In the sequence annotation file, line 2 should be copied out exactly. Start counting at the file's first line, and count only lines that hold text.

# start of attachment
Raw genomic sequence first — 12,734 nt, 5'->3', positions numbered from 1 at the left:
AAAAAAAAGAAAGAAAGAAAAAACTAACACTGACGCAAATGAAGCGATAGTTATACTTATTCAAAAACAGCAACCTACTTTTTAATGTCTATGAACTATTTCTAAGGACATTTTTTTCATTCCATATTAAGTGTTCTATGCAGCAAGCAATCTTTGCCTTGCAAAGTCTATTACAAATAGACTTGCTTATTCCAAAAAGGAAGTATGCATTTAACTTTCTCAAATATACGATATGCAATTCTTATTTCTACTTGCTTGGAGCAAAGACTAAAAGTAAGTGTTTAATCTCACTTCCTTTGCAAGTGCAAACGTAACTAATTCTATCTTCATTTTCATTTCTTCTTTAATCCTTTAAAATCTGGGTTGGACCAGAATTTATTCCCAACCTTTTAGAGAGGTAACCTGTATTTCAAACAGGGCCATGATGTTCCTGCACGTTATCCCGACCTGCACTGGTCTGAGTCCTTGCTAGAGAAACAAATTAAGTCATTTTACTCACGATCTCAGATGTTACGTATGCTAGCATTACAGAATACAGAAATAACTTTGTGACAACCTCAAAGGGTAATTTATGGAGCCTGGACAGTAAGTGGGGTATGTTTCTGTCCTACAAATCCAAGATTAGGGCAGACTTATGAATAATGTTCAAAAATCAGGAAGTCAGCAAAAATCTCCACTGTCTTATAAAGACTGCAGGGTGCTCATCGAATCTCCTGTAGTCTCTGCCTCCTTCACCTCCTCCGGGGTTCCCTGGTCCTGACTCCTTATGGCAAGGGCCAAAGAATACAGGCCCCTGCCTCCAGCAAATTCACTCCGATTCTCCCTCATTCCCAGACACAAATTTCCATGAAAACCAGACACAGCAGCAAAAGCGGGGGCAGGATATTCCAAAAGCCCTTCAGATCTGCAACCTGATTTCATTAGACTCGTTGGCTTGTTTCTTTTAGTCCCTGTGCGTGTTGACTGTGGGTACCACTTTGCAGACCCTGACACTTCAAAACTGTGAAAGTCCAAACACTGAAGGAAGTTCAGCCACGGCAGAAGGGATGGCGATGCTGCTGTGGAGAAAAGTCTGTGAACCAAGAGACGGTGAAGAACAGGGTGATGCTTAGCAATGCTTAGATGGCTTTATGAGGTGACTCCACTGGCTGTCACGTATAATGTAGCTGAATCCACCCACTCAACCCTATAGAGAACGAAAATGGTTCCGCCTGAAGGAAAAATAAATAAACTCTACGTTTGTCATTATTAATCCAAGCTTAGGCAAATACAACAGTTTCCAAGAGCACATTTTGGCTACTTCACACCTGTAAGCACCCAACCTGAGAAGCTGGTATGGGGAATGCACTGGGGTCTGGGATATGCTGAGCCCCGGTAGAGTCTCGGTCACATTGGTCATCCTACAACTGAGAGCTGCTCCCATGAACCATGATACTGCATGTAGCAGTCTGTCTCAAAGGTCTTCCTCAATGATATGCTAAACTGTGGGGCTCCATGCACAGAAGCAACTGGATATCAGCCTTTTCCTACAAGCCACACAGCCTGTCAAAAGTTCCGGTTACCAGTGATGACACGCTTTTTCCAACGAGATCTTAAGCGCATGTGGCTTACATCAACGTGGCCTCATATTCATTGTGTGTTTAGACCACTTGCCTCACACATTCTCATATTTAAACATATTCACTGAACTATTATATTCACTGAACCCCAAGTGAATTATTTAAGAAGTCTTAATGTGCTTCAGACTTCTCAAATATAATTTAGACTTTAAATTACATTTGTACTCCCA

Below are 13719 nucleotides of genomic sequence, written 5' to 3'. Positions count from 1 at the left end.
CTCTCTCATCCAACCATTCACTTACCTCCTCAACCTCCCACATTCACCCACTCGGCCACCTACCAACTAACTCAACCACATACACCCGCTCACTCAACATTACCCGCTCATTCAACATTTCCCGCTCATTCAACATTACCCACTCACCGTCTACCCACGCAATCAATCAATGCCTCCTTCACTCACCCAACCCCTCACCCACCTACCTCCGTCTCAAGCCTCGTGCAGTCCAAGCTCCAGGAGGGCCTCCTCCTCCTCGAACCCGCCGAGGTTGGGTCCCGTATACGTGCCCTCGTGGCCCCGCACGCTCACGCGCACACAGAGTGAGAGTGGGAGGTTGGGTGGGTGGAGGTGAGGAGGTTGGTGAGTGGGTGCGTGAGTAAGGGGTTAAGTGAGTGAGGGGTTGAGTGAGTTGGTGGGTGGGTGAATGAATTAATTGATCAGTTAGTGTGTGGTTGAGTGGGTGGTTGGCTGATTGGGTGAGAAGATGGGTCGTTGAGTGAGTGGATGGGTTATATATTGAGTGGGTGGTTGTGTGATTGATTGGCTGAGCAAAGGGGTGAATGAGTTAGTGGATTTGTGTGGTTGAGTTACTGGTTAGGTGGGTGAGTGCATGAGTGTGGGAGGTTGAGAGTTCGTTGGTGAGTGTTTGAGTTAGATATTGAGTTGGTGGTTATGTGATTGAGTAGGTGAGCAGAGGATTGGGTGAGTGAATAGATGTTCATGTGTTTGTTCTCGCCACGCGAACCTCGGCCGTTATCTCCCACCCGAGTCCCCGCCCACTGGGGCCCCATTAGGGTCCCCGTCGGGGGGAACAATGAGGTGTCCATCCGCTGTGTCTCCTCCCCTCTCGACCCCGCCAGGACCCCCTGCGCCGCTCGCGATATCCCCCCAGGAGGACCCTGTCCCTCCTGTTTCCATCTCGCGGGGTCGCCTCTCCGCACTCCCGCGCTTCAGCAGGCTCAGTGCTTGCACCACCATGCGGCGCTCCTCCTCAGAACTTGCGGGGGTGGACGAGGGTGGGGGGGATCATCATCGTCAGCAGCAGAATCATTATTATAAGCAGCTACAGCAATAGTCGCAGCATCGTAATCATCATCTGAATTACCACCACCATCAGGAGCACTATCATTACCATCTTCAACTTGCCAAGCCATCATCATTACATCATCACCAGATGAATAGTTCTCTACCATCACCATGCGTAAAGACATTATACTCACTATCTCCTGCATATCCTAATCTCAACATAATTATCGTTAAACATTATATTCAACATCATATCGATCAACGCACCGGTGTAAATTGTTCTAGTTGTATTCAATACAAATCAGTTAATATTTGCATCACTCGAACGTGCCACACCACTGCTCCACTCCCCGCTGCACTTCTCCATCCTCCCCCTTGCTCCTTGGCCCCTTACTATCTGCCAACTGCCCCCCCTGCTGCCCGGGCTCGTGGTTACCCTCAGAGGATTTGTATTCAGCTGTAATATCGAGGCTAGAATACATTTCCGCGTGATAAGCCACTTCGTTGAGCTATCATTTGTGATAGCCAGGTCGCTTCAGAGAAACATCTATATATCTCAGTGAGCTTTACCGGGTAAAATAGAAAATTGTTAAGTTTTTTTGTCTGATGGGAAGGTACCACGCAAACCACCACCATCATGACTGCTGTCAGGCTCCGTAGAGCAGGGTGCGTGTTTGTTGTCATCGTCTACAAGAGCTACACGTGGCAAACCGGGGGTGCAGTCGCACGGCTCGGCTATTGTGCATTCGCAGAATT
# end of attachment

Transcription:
AAAAAAAAGAAAGAAAGAAAAAACTAACACTGACGCAAATGAAGCGATAGTTATACTTATTCAAAAACAGCAACCTACTTTTTAATGTCTATGAACTATTTCTAAGGACATTTTTTTCATTCCATATTAAGTGTTCTATGCAGCAAGCAATCTTTGCCTTGCAAAGTCTATTACAAATAGACTTGCTTATTCCAAAAAGGAAGTATGCATTTAACTTTCTCAAATATACGATATGCAATTCTTATTTCTACTTGCTTGGAGCAAAGACTAAAAGTAAGTGTTTAATCTCACTTCCTTTGCAAGTGCAAACGTAACTAATTCTATCTTCATTTTCATTTCTTCTTTAATCCTTTAAAATCTGGGTTGGACCAGAATTTATTCCCAACCTTTTAGAGAGGTAACCTGTATTTCAAACAGGGCCATGATGTTCCTGCACGTTATCCCGACCTGCACTGGTCTGAGTCCTTGCTAGAGAAACAAATTAAGTCATTTTACTCACGATCTCAGATGTTACGTATGCTAGCATTACAGAATACAGAAATAACTTTGTGACAACCTCAAAGGGTAATTTATGGAGCCTGGACAGTAAGTGGGGTATGTTTCTGTCCTACAAATCCAAGATTAGGGCAGACTTATGAATAATGTTCAAAAATCAGGAAGTCAGCAAAAATCTCCACTGTCTTATAAAGACTGCAGGGTGCTCATCGAATCTCCTGTAGTCTCTGCCTCCTTCACCTCCTCCGGGGTTCCCTGGTCCTGACTCCTTATGGCAAGGGCCAAAGAATACAGGCCCCTGCCTCCAGCAAATTCACTCCGATTCTCCCTCATTCCCAGACACAAATTTCCATGAAAACCAGACACAGCAGCAAAAGCGGGGGCAGGATATTCCAAAAGCCCTTCAGATCTGCAACCTGATTTCATTAGACTCGTTGGCTTGTTTCTTTTAGTCCCTGTGCGTGTTGACTGTGGGTACCACTTTGCAGACCCTGACACTTCAAAACTGTGAAAGTCCAAACACTGAAGGAAGTTCAGCCACGGCAGAAGGGATGGCGATGCTGCTGTGGAGAAAAGTCTGTGAACCAAGAGACGGTGAAGAACAGGGTGATGCTTAGCAATGCTTAGATGGCTTTATGAGGTGACTCCACTGGCTGTCACGTATAATGTAGCTGAATCCACCCACTCAACCCTATAGAGAACGAAAATGGTTCCGCCTGAAGGAAAAATAAATAAACTCTACGTTTGTCATTATTAATCCAAGCTTAGGCAAATACAACAGTTTCCAAGAGCACATTTTGGCTACTTCACACCTGTAAGCACCCAACCTGAGAAGCTGGTATGGGGAATGCACTGGGGTCTGGGATATGCTGAGCCCCGGTAGAGTCTCGGTCACATTGGTCATCCTACAACTGAGAGCTGCTCCCATGAACCATGATACTGCATGTAGCAGTCTGTCTCAAAGGTCTTCCTCAATGATATGCTAAACTGTGGGGCTCCATGCACAGAAGCAACTGGATATCAGCCTTTTCCTACAAGCCACACAGCCTGTCAAAAGTTCCGGTTACCAGTGATGACACGCTTTTTCCAACGAGATCTTAAGCGCATGTGGCTTACATCAACGTGGCCTCATATTCATTGTGTGTTTAGACCACTTGCCTCACACATTCTCATATTTAAACATATTCACTGAACTATTATATTCACTGAACCCCAAGTGAATTATTTAAGAAGTCTTAATGTGCTTCAGACTTCTCAAATATAATTTAGACTTTAAATTACATTTGTACTCCCA